I have a function defined as follows: Let $t=\frac{p}{q}$ be fully reduced for $t\in \mathbb Q$

$$ f(t)=\left\{ \begin{array}{lll} 1/q & \text{if} & t\in\mathbb Q\\ 0 & \text{if} & t\in\mathbb R\setminus\mathbb Q \\ 1 & \text{if} & t = 0 \end{array} \right. $$

I have proved that the given function is not continuous for $t \in \mathbb Q$ but I'm having trouble proving that for $t \in \mathbb R \setminus \mathbb Q$ the function is continuous.

Can someone point me in the right direction? I'm thinking about using a decimal approximation for $t \in \mathbb R \setminus \mathbb Q$ but I don't know where to go.

  • $\begingroup$ $x$ is $t$, right? $\endgroup$ – user67133 Nov 5 '13 at 0:00
  • $\begingroup$ Yeah, oops! Fixed that. $\endgroup$ – druckermanly Nov 5 '13 at 0:03

Show that the denominators of rationals approximating a given irrational must become larger and larger the better the approximation is.

A bit more formally, given $\epsilon>0$, an irrational number $x$, and any rational number $p/q$ such that $|p/q-x|<\epsilon$, then $q\rightarrow\infty$ as $\epsilon\rightarrow 0$.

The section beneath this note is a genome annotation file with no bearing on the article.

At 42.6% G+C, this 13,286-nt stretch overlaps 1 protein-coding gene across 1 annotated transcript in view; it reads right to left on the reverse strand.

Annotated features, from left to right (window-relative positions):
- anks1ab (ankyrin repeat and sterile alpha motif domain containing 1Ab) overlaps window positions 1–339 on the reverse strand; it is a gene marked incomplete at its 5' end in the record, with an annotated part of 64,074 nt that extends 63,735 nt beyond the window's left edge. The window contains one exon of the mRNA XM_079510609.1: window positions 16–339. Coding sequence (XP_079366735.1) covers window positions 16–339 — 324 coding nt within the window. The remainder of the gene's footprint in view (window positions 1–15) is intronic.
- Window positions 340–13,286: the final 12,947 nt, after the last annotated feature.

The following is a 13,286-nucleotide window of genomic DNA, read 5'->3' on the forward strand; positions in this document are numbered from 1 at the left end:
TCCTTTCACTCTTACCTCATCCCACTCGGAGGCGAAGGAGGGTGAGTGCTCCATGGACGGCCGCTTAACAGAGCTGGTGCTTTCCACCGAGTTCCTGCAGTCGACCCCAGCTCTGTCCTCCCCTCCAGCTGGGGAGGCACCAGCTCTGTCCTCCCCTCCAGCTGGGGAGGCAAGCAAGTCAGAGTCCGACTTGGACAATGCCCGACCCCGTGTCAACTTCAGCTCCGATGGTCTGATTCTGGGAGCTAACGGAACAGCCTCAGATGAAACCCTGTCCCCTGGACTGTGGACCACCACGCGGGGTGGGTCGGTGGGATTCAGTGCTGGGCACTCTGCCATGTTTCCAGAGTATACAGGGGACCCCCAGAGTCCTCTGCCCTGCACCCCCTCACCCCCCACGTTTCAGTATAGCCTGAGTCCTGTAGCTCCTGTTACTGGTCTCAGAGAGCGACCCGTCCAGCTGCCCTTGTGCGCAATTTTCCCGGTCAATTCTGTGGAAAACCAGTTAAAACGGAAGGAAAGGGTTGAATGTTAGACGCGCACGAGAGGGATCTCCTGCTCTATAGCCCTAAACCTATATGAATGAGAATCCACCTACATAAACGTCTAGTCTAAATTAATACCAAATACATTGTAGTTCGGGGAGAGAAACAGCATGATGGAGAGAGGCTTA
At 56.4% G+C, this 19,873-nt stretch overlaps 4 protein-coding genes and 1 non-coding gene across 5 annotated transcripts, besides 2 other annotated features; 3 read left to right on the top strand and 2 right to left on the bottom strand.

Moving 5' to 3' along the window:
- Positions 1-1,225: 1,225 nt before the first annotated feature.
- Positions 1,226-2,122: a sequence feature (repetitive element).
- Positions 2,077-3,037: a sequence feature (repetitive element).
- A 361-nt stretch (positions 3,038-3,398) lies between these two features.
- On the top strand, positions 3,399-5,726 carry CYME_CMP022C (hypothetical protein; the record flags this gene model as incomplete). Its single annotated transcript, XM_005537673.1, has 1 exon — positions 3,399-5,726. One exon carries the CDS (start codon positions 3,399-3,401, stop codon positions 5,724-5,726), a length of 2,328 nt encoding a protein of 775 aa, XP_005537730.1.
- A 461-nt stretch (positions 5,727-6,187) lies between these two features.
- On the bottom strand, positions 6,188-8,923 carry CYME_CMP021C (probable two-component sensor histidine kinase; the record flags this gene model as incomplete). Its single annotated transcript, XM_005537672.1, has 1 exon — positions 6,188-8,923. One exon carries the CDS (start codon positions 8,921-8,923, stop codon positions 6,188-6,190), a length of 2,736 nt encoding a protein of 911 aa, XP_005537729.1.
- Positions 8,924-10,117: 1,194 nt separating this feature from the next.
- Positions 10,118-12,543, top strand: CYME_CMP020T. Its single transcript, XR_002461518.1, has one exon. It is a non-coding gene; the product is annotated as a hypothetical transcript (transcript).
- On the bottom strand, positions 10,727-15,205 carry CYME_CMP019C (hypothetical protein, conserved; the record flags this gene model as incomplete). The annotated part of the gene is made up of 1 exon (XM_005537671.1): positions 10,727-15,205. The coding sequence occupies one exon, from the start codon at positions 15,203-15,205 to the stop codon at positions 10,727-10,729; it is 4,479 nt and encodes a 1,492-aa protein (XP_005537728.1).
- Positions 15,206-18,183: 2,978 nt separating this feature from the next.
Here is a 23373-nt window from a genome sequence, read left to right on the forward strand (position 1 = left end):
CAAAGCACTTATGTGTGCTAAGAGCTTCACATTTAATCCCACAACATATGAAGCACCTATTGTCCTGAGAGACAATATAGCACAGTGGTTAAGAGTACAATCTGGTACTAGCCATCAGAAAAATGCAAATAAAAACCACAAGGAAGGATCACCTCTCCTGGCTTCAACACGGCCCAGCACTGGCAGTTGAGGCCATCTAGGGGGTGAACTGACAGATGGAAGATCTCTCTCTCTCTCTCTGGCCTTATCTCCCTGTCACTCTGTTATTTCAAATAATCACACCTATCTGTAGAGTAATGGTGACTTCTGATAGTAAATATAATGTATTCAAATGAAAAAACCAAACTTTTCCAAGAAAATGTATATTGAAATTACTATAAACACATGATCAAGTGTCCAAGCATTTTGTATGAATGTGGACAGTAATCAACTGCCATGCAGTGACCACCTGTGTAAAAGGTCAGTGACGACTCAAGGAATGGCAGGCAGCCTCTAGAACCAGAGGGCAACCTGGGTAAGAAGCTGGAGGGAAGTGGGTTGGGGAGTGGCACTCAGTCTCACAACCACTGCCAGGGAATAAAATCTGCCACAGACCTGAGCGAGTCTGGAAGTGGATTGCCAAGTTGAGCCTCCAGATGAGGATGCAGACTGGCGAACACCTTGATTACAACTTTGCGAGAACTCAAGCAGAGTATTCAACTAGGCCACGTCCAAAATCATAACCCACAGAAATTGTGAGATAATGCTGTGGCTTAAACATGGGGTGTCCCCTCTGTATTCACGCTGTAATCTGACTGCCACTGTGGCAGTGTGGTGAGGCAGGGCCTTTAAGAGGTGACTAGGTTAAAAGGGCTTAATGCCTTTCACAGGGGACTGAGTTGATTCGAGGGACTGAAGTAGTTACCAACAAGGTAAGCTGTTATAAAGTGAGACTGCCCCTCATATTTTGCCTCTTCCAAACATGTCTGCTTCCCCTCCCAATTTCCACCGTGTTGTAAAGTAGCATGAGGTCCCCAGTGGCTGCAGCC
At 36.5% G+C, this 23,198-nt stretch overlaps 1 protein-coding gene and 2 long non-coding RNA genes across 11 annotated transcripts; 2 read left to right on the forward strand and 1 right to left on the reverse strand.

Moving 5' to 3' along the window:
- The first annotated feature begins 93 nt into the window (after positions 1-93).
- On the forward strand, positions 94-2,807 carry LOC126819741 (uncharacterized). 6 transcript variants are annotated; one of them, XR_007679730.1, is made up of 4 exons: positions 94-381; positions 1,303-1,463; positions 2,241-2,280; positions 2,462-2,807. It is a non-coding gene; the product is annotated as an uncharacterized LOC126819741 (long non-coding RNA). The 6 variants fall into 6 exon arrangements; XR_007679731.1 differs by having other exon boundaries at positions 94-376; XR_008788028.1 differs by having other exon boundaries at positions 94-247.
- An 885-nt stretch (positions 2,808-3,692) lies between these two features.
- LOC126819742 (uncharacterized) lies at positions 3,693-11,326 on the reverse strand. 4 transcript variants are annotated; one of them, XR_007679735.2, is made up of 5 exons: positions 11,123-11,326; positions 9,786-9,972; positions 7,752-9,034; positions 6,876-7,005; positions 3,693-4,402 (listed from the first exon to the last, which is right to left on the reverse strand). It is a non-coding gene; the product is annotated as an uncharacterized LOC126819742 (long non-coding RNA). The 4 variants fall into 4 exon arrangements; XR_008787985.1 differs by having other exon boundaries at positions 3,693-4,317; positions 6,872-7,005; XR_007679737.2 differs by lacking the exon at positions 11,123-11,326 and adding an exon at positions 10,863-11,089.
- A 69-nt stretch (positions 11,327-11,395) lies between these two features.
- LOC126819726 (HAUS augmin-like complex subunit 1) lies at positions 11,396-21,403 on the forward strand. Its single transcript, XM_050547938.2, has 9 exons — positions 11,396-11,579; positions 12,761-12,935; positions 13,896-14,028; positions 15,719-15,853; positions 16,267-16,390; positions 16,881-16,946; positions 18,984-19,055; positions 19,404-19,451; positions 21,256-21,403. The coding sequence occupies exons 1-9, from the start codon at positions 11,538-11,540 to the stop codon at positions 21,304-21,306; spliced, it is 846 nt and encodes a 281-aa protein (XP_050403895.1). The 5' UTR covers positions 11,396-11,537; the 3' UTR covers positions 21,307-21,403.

I suggest a proof by contradiction: if the denominators are all bounded, could you actually get an arbitrarily good approximation? Also be sure to cover the possibility of "maybe some denominators get really large, but others don't." This doesn't happen, but why?

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  • $\begingroup$ I tried to do so, but I'm stuck trying to prove that the denominator of a rational approximation of an irrational number is monotone increasing. I know that I can say it will tend towards $\infty$, but the monotone part is where I'm stuck. $\endgroup$ – druckermanly Nov 5 '13 at 0:59
  • $\begingroup$ @user2899162 It doesn't really need to be monotone, as long as the smallest denominator in the $\epsilon$ ball is still diverging to $\infty$. The basic idea is that if $M$ is the smallest denominator in a given ball, then all rationals with denominator at most $M$ are a minimum non-zero distance away from the irrational point. So you move into the corresponding small ball and get denominators all at least $M+1$. Rinse and repeat. In this sense you get a monotonically increasing sequence of "smallest denominators", I guess. $\endgroup$ – zibadawa timmy Nov 6 '13 at 0:31

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